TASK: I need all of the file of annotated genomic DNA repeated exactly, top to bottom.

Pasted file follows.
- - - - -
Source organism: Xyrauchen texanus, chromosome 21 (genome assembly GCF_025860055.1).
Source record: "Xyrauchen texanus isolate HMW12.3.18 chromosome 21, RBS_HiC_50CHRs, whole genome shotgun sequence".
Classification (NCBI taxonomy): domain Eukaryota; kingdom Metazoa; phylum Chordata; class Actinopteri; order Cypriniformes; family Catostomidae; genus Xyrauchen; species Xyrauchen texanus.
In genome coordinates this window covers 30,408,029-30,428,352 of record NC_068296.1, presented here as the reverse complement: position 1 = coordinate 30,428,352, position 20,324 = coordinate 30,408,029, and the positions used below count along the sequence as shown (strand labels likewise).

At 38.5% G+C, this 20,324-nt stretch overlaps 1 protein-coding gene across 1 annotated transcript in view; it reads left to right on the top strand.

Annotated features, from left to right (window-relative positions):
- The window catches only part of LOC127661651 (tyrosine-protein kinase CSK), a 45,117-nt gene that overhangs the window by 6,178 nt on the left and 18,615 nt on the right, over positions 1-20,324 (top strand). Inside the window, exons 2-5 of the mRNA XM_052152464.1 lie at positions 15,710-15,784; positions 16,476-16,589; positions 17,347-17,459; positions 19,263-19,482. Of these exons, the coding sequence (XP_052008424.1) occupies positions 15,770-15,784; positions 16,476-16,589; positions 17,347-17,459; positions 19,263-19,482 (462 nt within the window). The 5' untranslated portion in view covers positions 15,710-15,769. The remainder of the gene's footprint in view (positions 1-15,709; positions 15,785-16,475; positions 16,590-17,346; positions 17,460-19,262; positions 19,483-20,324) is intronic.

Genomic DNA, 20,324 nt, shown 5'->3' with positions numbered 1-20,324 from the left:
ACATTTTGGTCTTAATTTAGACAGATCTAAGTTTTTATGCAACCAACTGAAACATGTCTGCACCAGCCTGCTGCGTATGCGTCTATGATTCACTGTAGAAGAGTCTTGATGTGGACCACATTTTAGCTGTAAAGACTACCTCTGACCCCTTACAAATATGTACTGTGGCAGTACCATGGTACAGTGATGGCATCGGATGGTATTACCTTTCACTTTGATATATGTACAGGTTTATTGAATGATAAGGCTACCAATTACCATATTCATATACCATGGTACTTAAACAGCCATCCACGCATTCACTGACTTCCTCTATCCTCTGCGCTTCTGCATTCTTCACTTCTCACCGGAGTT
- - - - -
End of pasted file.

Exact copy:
Source organism: Xyrauchen texanus, chromosome 21 (genome assembly GCF_025860055.1).
Source record: "Xyrauchen texanus isolate HMW12.3.18 chromosome 21, RBS_HiC_50CHRs, whole genome shotgun sequence".
Classification (NCBI taxonomy): domain Eukaryota; kingdom Metazoa; phylum Chordata; class Actinopteri; order Cypriniformes; family Catostomidae; genus Xyrauchen; species Xyrauchen texanus.
In genome coordinates this window covers 30,408,029-30,428,352 of record NC_068296.1, presented here as the reverse complement: position 1 = coordinate 30,428,352, position 20,324 = coordinate 30,408,029, and the positions used below count along the sequence as shown (strand labels likewise).

At 38.5% G+C, this 20,324-nt stretch overlaps 1 protein-coding gene across 1 annotated transcript in view; it reads left to right on the top strand.

Annotated features, from left to right (window-relative positions):
- The window catches only part of LOC127661651 (tyrosine-protein kinase CSK), a 45,117-nt gene that overhangs the window by 6,178 nt on the left and 18,615 nt on the right, over positions 1-20,324 (top strand). Inside the window, exons 2-5 of the mRNA XM_052152464.1 lie at positions 15,710-15,784; positions 16,476-16,589; positions 17,347-17,459; positions 19,263-19,482. Of these exons, the coding sequence (XP_052008424.1) occupies positions 15,770-15,784; positions 16,476-16,589; positions 17,347-17,459; positions 19,263-19,482 (462 nt within the window). The 5' untranslated portion in view covers positions 15,710-15,769. The remainder of the gene's footprint in view (positions 1-15,709; positions 15,785-16,475; positions 16,590-17,346; positions 17,460-19,262; positions 19,483-20,324) is intronic.

Genomic DNA, 20,324 nt, shown 5'->3' with positions numbered 1-20,324 from the left:
ACATTTTGGTCTTAATTTAGACAGATCTAAGTTTTTATGCAACCAACTGAAACATGTCTGCACCAGCCTGCTGCGTATGCGTCTATGATTCACTGTAGAAGAGTCTTGATGTGGACCACATTTTAGCTGTAAAGACTACCTCTGACCCCTTACAAATATGTACTGTGGCAGTACCATGGTACAGTGATGGCATCGGATGGTATTACCTTTCACTTTGATATATGTACAGGTTTATTGAATGATAAGGCTACCAATTACCATATTCATATACCATGGTACTTAAACAGCCATCCACGCATTCACTGACTTCCTCTATCCTCTGCGCTTCTGCATTCTTCACTTCTCACCGGAGTT